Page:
Is having a Plan B a compromise?

No not at all
One interesting debate is always centred around having a Plan B. There are those that think that this is a fallback position that softens resolve and dilutes ambition. It’s a compromise. There are those who believe that having a plan B is absolutely necessary. Or even as James Yorke says ” The most successful people are those who are good at Plan B.” I fall into the latter camp. In fact I would take it one step further and say that failing to have a Plan B can be problematic.

Times change

I tell anyone who I coach and both my daughter and son, to always have a Plan B, plus Plans C and D if necessary. It is obviously great to have passions and everyone should strive towards achieving those dreams, but I would still advise them to review those passions regularly. Why? Because times, circumstances and people change. They might change. Their skills might change.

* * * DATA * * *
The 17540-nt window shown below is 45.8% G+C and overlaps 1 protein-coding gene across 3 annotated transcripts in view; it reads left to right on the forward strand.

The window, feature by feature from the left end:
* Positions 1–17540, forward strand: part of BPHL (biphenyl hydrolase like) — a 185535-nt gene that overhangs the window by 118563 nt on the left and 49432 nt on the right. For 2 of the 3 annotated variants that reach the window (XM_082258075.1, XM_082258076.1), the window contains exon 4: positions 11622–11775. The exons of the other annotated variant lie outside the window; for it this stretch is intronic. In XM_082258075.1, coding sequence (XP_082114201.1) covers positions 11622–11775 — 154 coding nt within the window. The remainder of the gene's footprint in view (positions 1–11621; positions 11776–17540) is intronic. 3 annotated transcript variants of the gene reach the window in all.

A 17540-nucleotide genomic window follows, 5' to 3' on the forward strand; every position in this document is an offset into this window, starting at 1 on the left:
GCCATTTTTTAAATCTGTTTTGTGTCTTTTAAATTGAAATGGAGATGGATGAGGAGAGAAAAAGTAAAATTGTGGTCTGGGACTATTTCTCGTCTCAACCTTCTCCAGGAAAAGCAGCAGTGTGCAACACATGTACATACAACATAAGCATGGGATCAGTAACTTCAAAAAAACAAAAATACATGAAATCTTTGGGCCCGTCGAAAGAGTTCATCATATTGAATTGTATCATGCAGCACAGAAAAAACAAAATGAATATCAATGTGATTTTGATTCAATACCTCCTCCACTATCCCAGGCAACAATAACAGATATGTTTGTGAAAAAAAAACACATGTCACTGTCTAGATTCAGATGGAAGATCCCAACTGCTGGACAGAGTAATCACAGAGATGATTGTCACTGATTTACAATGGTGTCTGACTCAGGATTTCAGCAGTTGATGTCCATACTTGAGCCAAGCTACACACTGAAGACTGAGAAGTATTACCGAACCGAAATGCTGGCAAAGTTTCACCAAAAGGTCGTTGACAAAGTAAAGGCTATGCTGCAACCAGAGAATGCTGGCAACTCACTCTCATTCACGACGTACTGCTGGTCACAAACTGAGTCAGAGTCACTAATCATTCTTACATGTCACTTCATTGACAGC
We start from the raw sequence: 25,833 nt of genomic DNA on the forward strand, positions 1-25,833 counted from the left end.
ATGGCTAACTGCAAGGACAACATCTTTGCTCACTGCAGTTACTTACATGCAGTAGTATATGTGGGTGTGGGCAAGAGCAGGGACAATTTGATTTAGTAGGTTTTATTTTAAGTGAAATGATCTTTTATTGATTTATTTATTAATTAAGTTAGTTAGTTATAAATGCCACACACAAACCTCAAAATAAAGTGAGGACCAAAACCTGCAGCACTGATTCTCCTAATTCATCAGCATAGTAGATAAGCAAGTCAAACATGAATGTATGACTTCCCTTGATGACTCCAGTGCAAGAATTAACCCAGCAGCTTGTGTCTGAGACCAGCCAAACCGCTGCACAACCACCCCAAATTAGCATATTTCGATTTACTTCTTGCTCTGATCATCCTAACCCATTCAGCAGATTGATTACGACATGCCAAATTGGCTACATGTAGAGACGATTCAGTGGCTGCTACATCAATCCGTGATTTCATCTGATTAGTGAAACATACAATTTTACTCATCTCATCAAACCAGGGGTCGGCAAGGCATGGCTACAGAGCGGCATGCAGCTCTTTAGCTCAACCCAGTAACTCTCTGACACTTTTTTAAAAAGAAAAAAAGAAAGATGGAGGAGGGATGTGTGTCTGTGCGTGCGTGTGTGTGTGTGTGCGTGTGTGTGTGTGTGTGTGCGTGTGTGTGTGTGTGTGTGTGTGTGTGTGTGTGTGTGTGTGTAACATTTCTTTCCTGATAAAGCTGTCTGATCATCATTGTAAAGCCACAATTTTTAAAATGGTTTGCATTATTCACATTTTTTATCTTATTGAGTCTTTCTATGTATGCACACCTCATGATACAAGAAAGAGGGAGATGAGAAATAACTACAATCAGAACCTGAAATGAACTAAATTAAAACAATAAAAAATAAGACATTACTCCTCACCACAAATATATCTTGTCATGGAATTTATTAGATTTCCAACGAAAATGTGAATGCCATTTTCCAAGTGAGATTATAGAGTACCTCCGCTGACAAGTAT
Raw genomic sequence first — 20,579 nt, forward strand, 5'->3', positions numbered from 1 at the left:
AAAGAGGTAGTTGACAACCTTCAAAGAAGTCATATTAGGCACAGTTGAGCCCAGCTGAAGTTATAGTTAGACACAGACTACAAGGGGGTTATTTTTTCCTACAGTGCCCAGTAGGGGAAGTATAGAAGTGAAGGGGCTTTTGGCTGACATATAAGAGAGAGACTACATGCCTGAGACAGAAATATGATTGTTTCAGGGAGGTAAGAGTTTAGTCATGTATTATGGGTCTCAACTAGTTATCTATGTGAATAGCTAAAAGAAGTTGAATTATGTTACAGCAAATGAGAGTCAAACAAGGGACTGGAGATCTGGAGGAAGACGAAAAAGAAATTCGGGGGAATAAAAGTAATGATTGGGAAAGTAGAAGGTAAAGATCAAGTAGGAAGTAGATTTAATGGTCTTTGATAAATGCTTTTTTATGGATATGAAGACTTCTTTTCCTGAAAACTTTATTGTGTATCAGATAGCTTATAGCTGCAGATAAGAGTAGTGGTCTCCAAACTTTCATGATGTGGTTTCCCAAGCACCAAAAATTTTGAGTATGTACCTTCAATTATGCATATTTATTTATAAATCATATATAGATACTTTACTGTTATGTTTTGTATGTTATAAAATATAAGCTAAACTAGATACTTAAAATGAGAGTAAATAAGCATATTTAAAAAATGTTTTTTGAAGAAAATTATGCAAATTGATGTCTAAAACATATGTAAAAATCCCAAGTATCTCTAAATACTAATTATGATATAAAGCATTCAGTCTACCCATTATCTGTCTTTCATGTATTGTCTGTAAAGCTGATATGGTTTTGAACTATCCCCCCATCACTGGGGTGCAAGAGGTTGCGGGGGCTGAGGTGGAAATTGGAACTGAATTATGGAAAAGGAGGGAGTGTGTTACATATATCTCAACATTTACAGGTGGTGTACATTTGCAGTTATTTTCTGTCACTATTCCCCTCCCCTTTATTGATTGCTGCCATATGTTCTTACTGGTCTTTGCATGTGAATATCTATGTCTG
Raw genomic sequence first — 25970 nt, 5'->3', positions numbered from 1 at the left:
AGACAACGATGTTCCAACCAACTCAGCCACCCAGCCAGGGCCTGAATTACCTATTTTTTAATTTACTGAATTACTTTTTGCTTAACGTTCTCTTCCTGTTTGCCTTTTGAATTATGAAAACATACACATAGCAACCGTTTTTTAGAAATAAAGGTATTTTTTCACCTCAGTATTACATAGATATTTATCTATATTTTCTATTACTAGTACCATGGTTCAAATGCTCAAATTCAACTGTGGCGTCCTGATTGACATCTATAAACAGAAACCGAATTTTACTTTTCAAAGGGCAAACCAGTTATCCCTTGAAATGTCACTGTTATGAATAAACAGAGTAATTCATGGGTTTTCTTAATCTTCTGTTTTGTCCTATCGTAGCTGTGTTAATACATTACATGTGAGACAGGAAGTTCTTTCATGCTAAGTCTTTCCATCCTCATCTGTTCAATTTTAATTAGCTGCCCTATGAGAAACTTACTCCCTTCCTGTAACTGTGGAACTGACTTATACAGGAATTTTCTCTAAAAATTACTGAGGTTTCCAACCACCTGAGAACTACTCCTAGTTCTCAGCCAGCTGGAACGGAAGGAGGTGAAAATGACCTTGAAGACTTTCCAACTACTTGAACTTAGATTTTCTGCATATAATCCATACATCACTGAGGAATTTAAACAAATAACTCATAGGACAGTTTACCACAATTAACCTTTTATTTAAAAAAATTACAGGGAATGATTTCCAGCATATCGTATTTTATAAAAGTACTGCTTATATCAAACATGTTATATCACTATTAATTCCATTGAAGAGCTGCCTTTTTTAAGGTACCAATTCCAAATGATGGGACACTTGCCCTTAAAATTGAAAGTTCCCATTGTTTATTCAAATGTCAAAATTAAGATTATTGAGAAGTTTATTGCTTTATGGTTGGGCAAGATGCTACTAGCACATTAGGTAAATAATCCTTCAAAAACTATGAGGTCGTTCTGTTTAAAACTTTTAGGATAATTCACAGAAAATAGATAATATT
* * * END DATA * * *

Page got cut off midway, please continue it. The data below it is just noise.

I know of many instances where individuals have focused on one goal exclusively. When something happened along the way, they were not prepared with a thorough understanding of their transferrable skills and what options could be available with their talents. The blows to their self-esteem and life plan were significant. These might be the actress who failed to get a break, who eventually trained to become a drama therapist. Or the injured athlete who became a sales executive. The doctor who found dealing with death was too much for her and became a teacher. The Sales Director who was laid off and eventually became a landscape designer. The lawyer who had a heart attack and became a Consultant.